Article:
Authentic communication is not always easy. To be honest with one’s self and others in the workplace takes courage and creates emotional dilemmas. Yet authentic communication is a hallmark of great leadership.
As I research women in leadership, I can’t believe the volume of information on this topic. Sheryl Sandberg in her book Lean In talks about the challenges she faced as a women working as the Chief Operations Officer of Facebook. I like the chapter “Seek and Speak your truth” as I am passionate about being authentic and honest in our communication. Let’s face it I do train in Assertiveness and How to have Difficult Conversations and honesty is the cornerstone of these communications.
How does honesty play out in my own life? As with everything in my life I try to ACCEPT that I am doing my best to be honest and authentic in my communication. I was taught to always do my best and it is a value that I hold dear to my heart. What does that mean when you’re a wife, mother, daughter, aunt and a small business owner focusing on training and coaching? It means sometimes I have to say no and be comfortable with saying no. I was recently asked to do a keynote for a conference over East. But the conference is the same time as when my first grandchild is due. So I had to say no to this opportunity as I want to be available for my daughter. To me family comes first but I also recognise that I am blessed to have a choice to say no. Not every women is in this position.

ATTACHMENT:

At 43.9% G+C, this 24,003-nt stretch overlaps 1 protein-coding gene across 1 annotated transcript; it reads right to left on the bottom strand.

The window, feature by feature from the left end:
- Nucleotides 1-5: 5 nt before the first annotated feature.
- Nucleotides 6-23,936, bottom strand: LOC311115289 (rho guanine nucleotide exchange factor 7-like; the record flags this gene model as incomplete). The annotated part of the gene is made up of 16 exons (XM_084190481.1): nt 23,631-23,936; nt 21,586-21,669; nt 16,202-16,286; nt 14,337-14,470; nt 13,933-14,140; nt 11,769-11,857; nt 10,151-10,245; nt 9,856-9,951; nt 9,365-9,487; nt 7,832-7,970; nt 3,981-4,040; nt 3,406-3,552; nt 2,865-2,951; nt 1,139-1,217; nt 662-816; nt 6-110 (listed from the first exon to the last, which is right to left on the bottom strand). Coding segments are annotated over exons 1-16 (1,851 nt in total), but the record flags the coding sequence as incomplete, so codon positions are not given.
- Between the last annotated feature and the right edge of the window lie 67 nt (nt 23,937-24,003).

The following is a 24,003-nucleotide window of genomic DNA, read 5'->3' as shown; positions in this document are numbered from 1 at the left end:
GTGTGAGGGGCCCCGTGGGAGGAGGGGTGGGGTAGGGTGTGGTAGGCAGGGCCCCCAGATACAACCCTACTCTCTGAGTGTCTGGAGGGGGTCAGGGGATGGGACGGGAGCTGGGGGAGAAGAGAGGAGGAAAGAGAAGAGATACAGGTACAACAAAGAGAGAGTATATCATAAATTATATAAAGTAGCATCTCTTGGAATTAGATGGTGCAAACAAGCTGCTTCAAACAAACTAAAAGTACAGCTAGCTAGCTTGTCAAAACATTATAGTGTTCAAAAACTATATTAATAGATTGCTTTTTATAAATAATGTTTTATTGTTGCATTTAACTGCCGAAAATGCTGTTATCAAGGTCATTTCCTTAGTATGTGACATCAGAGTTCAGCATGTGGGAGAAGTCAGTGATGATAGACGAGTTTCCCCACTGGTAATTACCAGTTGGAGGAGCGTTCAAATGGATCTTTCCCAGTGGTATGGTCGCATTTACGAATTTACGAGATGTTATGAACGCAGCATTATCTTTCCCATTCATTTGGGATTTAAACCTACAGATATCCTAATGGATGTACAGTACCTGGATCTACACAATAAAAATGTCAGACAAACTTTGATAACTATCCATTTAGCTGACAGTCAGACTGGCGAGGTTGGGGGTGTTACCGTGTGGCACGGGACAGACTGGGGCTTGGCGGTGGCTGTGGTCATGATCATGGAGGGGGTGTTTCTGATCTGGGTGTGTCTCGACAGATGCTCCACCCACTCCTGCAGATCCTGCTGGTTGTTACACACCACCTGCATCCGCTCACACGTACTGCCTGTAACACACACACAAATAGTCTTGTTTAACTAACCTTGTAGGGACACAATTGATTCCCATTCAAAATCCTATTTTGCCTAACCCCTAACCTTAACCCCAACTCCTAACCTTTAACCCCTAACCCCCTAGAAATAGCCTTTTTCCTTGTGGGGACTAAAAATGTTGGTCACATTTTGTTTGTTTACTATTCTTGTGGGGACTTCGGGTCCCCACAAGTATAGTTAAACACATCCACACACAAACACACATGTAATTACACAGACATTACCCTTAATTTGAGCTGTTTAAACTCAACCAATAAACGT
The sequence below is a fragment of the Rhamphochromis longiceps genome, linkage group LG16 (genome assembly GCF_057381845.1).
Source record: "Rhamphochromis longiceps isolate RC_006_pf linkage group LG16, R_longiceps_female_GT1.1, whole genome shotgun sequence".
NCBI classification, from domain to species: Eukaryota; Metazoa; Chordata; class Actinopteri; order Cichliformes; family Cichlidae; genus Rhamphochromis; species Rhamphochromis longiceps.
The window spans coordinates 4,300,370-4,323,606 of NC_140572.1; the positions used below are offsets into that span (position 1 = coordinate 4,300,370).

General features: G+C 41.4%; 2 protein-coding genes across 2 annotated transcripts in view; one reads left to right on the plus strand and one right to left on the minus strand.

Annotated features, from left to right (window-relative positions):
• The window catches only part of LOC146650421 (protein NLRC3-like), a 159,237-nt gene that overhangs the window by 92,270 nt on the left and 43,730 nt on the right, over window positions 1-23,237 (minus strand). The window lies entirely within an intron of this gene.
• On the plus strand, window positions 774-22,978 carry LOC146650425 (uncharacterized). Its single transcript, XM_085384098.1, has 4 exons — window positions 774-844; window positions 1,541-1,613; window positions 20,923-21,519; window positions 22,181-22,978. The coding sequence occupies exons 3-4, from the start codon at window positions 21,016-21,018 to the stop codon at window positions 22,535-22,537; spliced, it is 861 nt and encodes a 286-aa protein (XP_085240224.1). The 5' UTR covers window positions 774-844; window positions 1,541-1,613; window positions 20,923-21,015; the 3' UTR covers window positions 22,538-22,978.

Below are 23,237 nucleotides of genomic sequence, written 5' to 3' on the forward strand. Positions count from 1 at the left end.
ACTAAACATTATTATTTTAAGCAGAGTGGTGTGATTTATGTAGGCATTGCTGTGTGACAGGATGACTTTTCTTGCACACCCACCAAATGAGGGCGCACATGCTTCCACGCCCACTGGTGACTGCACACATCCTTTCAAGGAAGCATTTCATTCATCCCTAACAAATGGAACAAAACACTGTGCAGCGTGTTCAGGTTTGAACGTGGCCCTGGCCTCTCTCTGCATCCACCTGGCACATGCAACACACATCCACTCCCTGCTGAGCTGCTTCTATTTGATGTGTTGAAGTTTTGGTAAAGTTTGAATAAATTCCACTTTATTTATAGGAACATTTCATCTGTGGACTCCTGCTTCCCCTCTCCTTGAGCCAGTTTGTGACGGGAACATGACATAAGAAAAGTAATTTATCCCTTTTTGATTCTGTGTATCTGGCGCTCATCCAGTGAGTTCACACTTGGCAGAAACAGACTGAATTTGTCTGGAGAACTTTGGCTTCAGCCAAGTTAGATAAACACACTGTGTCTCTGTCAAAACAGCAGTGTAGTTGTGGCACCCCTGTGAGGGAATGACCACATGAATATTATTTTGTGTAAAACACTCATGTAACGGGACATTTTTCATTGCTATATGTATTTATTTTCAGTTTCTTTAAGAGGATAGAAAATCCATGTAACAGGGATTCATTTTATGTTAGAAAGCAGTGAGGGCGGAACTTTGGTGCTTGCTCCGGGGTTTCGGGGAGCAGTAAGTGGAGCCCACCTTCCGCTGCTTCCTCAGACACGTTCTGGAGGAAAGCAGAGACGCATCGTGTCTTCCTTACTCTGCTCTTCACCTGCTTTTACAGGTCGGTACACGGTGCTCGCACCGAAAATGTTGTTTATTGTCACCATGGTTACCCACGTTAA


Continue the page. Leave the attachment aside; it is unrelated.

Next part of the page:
Sheryl Sandberg said “Authentic communication is not always easy, but it is the basis for successful relationships at home and real effectiveness at work.” My customer who I recently said no to, knew exactly why I was saying no and respected that decision. I know in the future another opportunity will appear. In fact it already has.
What are the consequences of not speaking our truth? Our relationships suffer, difficult conversations are avoided and people don’t receive honest feedback. Staff become stressed and disengaged at work.
If you want to reach your leadership potential one of the key skills that you need to find is your authentic voice and to speak up with honesty and respect.
Fred Kofman believes that great leadership is conscious leadership. “It begins with recognising that there is my truth and the other person’s truths. We can’t afford to hold our truth over someone else’s truths”. The take away from this is that statements of opinion are always more helpful if they are first person, “I”, statements. The reality is a lot of people are uncomfortable using “I” statements as it means taking ownership and responsibility for what’s being said or decided.
What I like most about Sheryl’s book is that it gets to the core of communication and the importance of honesty and being authentic. Stephen Covey states that we have two ears and one mouth for a reason. If we want to understand our truths and others truths, then we need to listen.
Another area that jumps out of my research is the issue of giving and receiving feedback (truths). Research shows that this is a skill set that women struggle with. How often do we avoid seeking and giving feedback? Three helpful questions to ask yourself and your Leaders, are: –
- How can I do better?
- What am I doing that I don’t know?
- What am I not doing and I don’t see?
Sometimes feedback is uncomfortable but that’s how we grow and learn. If you want to reach your full potential as a leader, you need to be open to asking for, and receiving feedback. Just like I needed to say no to the keynote so I would be available for my daughter, It is about being real with people and seeking and speaking your truth.